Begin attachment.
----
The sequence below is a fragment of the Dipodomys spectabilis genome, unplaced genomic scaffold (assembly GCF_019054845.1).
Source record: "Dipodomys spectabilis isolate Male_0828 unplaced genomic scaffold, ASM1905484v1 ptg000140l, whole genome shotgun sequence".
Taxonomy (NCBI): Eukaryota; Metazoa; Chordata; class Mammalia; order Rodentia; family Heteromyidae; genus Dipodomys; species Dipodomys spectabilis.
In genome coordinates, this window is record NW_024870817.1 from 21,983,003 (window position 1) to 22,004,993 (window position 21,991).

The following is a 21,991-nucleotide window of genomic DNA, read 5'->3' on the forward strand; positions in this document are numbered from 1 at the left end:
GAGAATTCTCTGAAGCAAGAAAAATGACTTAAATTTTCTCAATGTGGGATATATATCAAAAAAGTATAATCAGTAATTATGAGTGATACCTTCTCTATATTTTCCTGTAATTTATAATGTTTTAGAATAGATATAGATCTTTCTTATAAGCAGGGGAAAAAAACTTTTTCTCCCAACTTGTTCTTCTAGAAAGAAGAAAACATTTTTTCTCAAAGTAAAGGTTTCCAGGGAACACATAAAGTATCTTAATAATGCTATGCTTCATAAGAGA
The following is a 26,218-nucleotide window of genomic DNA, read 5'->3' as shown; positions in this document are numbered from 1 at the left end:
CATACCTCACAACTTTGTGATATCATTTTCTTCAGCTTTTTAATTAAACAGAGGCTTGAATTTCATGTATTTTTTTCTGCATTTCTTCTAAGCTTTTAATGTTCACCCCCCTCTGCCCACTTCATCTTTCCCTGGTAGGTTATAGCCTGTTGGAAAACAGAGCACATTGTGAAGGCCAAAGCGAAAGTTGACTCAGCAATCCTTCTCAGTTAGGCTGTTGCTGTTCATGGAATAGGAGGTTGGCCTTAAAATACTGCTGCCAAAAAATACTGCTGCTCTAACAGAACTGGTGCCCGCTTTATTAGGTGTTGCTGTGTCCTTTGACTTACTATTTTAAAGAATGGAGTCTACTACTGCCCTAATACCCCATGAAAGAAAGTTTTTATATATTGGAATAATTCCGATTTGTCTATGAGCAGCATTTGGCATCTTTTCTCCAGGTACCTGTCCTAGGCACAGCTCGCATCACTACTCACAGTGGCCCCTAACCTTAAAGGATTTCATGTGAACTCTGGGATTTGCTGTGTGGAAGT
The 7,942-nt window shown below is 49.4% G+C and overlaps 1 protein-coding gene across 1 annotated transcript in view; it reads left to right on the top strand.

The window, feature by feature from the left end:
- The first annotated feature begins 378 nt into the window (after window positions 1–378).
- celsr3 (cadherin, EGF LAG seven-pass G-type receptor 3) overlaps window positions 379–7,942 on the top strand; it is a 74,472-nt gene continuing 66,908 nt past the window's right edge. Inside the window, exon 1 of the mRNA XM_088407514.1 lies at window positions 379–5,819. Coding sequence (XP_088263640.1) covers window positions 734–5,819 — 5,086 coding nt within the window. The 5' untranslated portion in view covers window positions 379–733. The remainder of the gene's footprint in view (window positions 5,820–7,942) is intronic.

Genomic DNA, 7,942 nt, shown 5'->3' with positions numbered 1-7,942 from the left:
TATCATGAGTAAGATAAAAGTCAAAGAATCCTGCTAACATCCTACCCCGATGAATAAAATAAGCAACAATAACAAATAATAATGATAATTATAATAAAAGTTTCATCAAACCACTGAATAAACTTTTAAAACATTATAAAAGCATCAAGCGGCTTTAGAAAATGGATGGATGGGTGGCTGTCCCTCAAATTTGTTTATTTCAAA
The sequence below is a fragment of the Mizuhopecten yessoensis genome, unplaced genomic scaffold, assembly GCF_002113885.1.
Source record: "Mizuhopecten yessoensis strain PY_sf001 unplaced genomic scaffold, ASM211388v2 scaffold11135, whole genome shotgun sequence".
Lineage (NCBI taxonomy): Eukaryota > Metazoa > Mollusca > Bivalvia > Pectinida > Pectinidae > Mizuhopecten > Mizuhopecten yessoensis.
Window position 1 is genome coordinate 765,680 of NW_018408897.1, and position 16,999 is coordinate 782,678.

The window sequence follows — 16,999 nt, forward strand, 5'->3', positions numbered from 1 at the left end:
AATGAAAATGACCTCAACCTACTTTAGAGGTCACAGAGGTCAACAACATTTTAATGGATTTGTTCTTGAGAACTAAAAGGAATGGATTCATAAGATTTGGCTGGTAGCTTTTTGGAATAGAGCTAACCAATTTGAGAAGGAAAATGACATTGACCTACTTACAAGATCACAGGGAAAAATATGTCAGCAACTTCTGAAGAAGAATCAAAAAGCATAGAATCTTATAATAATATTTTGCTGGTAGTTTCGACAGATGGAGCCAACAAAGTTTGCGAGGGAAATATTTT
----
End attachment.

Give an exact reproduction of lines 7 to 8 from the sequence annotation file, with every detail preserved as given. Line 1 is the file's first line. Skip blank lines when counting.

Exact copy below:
The following is a 26,218-nucleotide window of genomic DNA, read 5'->3' as shown; positions in this document are numbered from 1 at the left end:
CATACCTCACAACTTTGTGATATCATTTTCTTCAGCTTTTTAATTAAACAGAGGCTTGAATTTCATGTATTTTTTTCTGCATTTCTTCTAAGCTTTTAATGTTCACCCCCCTCTGCCCACTTCATCTTTCCCTGGTAGGTTATAGCCTGTTGGAAAACAGAGCACATTGTGAAGGCCAAAGCGAAAGTTGACTCAGCAATCCTTCTCAGTTAGGCTGTTGCTGTTCATGGAATAGGAGGTTGGCCTTAAAATACTGCTGCCAAAAAATACTGCTGCTCTAACAGAACTGGTGCCCGCTTTATTAGGTGTTGCTGTGTCCTTTGACTTACTATTTTAAAGAATGGAGTCTACTACTGCCCTAATACCCCATGAAAGAAAGTTTTTATATATTGGAATAATTCCGATTTGTCTATGAGCAGCATTTGGCATCTTTTCTCCAGGTACCTGTCCTAGGCACAGCTCGCATCACTACTCACAGTGGCCCCTAACCTTAAAGGATTTCATGTGAACTCTGGGATTTGCTGTGTGGAAGT